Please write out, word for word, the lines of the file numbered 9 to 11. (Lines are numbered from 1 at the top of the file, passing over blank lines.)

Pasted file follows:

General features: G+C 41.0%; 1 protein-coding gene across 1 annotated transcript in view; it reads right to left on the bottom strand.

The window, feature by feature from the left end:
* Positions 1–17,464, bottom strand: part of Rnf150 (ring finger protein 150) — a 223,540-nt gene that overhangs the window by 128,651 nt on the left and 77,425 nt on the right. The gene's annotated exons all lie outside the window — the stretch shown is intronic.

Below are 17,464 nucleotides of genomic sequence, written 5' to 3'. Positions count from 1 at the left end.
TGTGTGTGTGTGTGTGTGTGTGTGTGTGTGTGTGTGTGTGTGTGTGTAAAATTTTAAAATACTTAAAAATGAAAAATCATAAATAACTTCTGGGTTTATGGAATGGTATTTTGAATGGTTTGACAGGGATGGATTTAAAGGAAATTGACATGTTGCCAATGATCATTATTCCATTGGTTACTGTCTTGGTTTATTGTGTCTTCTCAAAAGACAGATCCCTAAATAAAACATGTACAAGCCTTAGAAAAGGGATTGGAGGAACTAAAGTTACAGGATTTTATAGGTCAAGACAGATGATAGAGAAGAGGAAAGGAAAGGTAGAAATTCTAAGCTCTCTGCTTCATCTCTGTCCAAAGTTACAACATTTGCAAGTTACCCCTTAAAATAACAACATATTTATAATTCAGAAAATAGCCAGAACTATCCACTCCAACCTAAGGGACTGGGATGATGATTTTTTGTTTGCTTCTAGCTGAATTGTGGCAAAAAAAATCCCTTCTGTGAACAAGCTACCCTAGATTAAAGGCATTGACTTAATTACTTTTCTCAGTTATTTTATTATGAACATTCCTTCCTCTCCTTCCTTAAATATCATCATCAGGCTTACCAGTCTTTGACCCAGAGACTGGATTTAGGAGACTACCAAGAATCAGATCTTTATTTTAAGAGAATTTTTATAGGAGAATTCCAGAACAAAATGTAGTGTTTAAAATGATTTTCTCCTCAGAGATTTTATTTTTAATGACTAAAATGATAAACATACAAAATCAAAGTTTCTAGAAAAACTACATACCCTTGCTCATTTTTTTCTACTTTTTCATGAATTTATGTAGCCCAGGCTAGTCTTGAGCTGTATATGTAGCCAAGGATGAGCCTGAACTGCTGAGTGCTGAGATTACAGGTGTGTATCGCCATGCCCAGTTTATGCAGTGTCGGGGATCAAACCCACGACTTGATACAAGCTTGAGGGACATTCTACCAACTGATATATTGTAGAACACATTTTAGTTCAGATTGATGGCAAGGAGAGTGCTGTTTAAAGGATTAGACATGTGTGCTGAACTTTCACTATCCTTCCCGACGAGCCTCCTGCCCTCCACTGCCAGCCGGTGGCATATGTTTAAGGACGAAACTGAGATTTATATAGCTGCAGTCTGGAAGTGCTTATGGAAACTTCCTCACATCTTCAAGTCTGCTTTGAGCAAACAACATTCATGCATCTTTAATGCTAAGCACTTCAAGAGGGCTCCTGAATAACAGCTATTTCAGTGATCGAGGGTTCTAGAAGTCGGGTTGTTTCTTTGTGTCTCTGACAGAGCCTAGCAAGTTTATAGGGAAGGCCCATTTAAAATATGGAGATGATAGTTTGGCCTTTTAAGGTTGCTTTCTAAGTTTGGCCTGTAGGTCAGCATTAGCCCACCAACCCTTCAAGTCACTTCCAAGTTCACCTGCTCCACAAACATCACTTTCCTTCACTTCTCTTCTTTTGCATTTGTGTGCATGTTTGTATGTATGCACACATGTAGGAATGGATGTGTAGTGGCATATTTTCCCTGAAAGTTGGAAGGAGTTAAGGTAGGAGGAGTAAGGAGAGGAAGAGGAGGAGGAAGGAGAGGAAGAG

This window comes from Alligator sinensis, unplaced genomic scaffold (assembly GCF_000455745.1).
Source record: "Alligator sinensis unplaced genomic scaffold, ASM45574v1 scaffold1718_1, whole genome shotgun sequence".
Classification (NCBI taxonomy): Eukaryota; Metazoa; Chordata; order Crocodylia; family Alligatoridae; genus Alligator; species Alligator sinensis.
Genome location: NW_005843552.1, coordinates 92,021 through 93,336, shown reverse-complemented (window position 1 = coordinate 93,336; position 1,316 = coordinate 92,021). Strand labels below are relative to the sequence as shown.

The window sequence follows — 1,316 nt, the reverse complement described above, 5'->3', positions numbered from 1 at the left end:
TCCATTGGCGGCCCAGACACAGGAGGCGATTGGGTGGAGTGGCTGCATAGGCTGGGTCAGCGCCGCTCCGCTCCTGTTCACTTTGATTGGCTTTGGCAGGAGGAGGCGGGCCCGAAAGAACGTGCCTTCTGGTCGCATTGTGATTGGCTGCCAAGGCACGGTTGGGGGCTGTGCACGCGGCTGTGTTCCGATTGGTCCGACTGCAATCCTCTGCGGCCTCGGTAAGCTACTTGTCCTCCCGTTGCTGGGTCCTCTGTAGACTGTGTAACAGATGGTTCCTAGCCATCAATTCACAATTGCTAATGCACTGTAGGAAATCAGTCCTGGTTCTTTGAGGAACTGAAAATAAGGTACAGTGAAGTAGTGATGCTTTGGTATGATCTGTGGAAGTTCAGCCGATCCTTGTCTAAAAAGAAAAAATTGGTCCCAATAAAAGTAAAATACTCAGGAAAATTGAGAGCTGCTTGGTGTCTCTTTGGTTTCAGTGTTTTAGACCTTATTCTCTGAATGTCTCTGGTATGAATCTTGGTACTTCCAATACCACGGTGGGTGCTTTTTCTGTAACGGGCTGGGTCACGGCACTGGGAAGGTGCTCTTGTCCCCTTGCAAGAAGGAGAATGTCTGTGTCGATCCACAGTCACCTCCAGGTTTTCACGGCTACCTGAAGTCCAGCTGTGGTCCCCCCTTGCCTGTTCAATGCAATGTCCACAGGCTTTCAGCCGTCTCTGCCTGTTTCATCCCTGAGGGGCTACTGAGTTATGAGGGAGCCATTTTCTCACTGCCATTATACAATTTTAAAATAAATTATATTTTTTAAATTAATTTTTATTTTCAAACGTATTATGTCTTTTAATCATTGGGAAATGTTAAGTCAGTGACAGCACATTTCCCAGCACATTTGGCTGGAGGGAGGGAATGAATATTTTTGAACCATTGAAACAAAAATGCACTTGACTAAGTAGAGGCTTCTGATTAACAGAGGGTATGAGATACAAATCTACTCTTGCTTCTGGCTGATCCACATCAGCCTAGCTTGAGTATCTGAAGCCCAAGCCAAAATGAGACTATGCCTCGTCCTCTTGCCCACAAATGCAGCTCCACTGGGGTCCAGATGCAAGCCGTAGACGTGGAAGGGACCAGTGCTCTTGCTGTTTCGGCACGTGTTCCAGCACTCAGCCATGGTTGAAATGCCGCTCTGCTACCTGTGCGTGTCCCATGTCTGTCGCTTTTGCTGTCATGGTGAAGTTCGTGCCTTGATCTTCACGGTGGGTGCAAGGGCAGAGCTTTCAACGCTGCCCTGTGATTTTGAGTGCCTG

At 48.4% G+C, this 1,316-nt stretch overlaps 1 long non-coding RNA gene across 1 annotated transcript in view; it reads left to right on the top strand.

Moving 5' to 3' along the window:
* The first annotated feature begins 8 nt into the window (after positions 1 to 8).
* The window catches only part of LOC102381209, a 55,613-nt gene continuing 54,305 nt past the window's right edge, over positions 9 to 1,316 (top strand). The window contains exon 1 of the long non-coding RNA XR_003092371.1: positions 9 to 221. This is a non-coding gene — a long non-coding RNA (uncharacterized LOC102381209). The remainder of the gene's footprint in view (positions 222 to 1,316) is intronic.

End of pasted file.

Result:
Genome location: NW_005843552.1, coordinates 92,021 through 93,336, shown reverse-complemented (window position 1 = coordinate 93,336; position 1,316 = coordinate 92,021). Strand labels below are relative to the sequence as shown.

The window sequence follows — 1,316 nt, the reverse complement described above, 5'->3', positions numbered from 1 at the left end:
TCCATTGGCGGCCCAGACACAGGAGGCGATTGGGTGGAGTGGCTGCATAGGCTGGGTCAGCGCCGCTCCGCTCCTGTTCACTTTGATTGGCTTTGGCAGGAGGAGGCGGGCCCGAAAGAACGTGCCTTCTGGTCGCATTGTGATTGGCTGCCAAGGCACGGTTGGGGGCTGTGCACGCGGCTGTGTTCCGATTGGTCCGACTGCAATCCTCTGCGGCCTCGGTAAGCTACTTGTCCTCCCGTTGCTGGGTCCTCTGTAGACTGTGTAACAGATGGTTCCTAGCCATCAATTCACAATTGCTAATGCACTGTAGGAAATCAGTCCTGGTTCTTTGAGGAACTGAAAATAAGGTACAGTGAAGTAGTGATGCTTTGGTATGATCTGTGGAAGTTCAGCCGATCCTTGTCTAAAAAGAAAAAATTGGTCCCAATAAAAGTAAAATACTCAGGAAAATTGAGAGCTGCTTGGTGTCTCTTTGGTTTCAGTGTTTTAGACCTTATTCTCTGAATGTCTCTGGTATGAATCTTGGTACTTCCAATACCACGGTGGGTGCTTTTTCTGTAACGGGCTGGGTCACGGCACTGGGAAGGTGCTCTTGTCCCCTTGCAAGAAGGAGAATGTCTGTGTCGATCCACAGTCACCTCCAGGTTTTCACGGCTACCTGAAGTCCAGCTGTGGTCCCCCCTTGCCTGTTCAATGCAATGTCCACAGGCTTTCAGCCGTCTCTGCCTGTTTCATCCCTGAGGGGCTACTGAGTTATGAGGGAGCCATTTTCTCACTGCCATTATACAATTTTAAAATAAATTATATTTTTTAAATTAATTTTTATTTTCAAACGTATTATGTCTTTTAATCATTGGGAAATGTTAAGTCAGTGACAGCACATTTCCCAGCACATTTGGCTGGAGGGAGGGAATGAATATTTTTGAACCATTGAAACAAAAATGCACTTGACTAAGTAGAGGCTTCTGATTAACAGAGGGTATGAGATACAAATCTACTCTTGCTTCTGGCTGATCCACATCAGCCTAGCTTGAGTATCTGAAGCCCAAGCCAAAATGAGACTATGCCTCGTCCTCTTGCCCACAAATGCAGCTCCACTGGGGTCCAGATGCAAGCCGTAGACGTGGAAGGGACCAGTGCTCTTGCTGTTTCGGCACGTGTTCCAGCACTCAGCCATGGTTGAAATGCCGCTCTGCTACCTGTGCGTGTCCCATGTCTGTCGCTTTTGCTGTCATGGTGAAGTTCGTGCCTTGATCTTCACGGTGGGTGCAAGGGCAGAGCTTTCAACGCTGCCCTGTGATTTTGAGTGCCTG